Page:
“Absolutely not. In fact, this is a very delicate phase,” Olsi Nika replies. “We’ve worked hard on a new campaign in view of the elections on 25th April. We don’t just want the Vjosë to become a national park, but we want it to be the first national park that recognises the Vjosë as Europe’s only wild river. This is because we want a lasting guarantee of its protection, to avoid sudden political changes and the chance of renewed talk about hydroelectric power plants after the elections”.
What’s happening in Valona, where a protected area has been chosen as the site of a new airport, seems to prove Olsi’s point. “Only global safeguarding will be able to protect the Vjosë forever. Many activists, all over the world, put pressure on private companies. We don’t. Our target is the political world, we want the State to act as a State, for it to choose its citizens’ interests over private businesses. The latter only know one thing: profits. The State is different, it should commit to protecting the public good, and we will only be satisfied when there’s an ad hoc law protecting the Vjosë”.
EcoAlbania’s activities aren’t limited exclusively to fighting for the Vjosë. “We’re working to create an International Research Centre on the Vjosë, we provide education to schoolchildren, and continuously pursue scientific research,” Olsi concludes. “We want to give Albanian citizens the tools to protect their rights and territory. The Vjosë has always given life to the communities it passes through, and it can keep on doing so, perhaps through tourism. In recent years, despite all the stereotypes about Albania, people come here and fall in love with this country. Tourism can and must be sustainable, with a hospitality system spread throughout the communities that will live around the national park. And the Vjosë will continue to be as free and wild as it’s always been”.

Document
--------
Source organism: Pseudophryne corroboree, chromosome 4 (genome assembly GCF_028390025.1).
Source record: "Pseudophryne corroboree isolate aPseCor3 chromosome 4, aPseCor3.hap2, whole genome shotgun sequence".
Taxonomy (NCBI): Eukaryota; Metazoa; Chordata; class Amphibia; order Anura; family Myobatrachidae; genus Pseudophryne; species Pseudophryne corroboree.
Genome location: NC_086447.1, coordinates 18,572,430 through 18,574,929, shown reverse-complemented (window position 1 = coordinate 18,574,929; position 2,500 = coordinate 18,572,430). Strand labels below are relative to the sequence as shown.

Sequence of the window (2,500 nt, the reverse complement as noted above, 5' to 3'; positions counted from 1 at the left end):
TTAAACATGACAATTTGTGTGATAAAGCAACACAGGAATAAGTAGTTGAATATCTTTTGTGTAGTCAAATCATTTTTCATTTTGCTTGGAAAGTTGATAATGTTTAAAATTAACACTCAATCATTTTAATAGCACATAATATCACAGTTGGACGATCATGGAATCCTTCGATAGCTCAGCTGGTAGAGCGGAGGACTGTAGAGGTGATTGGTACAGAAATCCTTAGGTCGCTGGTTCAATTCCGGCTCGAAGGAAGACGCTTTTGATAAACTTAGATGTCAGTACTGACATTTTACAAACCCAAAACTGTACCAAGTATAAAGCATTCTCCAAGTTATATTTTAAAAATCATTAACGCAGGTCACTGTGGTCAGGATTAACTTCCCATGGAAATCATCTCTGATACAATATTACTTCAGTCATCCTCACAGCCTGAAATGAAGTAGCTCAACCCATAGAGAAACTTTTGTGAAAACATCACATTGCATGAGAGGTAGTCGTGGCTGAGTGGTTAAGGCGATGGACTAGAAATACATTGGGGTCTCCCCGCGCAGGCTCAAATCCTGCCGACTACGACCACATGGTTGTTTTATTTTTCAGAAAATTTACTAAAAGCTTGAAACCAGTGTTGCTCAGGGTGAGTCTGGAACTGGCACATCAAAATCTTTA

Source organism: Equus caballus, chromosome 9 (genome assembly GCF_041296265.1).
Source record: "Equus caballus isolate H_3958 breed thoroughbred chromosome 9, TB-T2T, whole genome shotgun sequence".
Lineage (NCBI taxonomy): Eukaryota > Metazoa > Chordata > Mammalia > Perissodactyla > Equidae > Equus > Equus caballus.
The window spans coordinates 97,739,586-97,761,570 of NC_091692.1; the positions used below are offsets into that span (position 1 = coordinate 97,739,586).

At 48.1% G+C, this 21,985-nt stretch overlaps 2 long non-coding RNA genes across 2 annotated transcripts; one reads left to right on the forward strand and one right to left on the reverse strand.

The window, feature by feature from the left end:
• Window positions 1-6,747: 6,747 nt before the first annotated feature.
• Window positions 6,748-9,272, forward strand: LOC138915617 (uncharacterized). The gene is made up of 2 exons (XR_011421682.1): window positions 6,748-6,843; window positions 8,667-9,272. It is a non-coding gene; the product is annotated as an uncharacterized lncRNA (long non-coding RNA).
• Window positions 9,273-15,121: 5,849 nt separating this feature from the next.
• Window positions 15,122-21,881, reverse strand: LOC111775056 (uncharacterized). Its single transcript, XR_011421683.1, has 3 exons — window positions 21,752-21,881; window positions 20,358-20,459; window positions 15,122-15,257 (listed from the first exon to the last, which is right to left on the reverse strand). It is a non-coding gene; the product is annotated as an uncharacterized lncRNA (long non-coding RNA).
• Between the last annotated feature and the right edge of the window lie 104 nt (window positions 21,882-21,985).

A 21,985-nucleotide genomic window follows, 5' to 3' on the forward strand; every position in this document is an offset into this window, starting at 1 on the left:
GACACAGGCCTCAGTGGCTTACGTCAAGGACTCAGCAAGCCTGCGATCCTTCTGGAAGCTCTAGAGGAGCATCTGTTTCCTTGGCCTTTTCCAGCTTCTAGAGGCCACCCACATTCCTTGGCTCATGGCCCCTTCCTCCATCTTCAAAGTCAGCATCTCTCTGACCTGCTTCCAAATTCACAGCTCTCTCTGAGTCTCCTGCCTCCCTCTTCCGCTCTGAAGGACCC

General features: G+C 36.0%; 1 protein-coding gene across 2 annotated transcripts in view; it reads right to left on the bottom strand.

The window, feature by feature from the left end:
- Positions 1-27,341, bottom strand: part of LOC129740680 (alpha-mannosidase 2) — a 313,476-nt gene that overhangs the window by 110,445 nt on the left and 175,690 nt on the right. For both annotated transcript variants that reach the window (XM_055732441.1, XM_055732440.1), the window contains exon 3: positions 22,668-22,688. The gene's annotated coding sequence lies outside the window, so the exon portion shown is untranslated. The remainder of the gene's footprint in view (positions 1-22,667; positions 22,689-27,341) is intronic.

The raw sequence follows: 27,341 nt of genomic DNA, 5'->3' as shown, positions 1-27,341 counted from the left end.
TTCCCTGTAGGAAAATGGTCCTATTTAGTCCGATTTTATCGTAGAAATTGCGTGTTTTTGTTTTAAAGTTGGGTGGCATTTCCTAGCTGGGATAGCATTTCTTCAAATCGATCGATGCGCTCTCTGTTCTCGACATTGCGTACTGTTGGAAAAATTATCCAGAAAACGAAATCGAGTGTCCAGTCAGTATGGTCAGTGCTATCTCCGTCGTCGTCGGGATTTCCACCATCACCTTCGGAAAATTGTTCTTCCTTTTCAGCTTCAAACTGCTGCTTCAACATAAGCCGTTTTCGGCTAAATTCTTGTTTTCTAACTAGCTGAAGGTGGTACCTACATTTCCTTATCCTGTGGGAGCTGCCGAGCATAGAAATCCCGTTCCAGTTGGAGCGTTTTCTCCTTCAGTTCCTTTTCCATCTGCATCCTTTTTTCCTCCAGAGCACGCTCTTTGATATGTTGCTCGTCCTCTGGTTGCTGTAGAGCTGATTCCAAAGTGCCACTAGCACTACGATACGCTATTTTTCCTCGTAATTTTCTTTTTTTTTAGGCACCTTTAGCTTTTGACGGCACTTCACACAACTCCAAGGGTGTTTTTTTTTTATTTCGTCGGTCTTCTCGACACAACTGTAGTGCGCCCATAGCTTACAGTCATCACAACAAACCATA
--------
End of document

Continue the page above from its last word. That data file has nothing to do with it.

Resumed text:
Water Defenders is a Water Grabbing Observatory project celebrating the tenth anniversary of the recognition of the human right to water through a series of interviews that tell the stories of grassroots battles being fought for water all over the world. A multi-faceted struggle against resource exploitation and large as well as small projects that impact communities and natural environments. Ordinary yet extraordinary men and women across the world are defending this fundamental human right. Starting from World Water Day, 22 March, LifeGate regularly publishes features by the Water Grabbing Observatory, each centred on a person fighting to protect the most precious resource we have. And claim their right to water.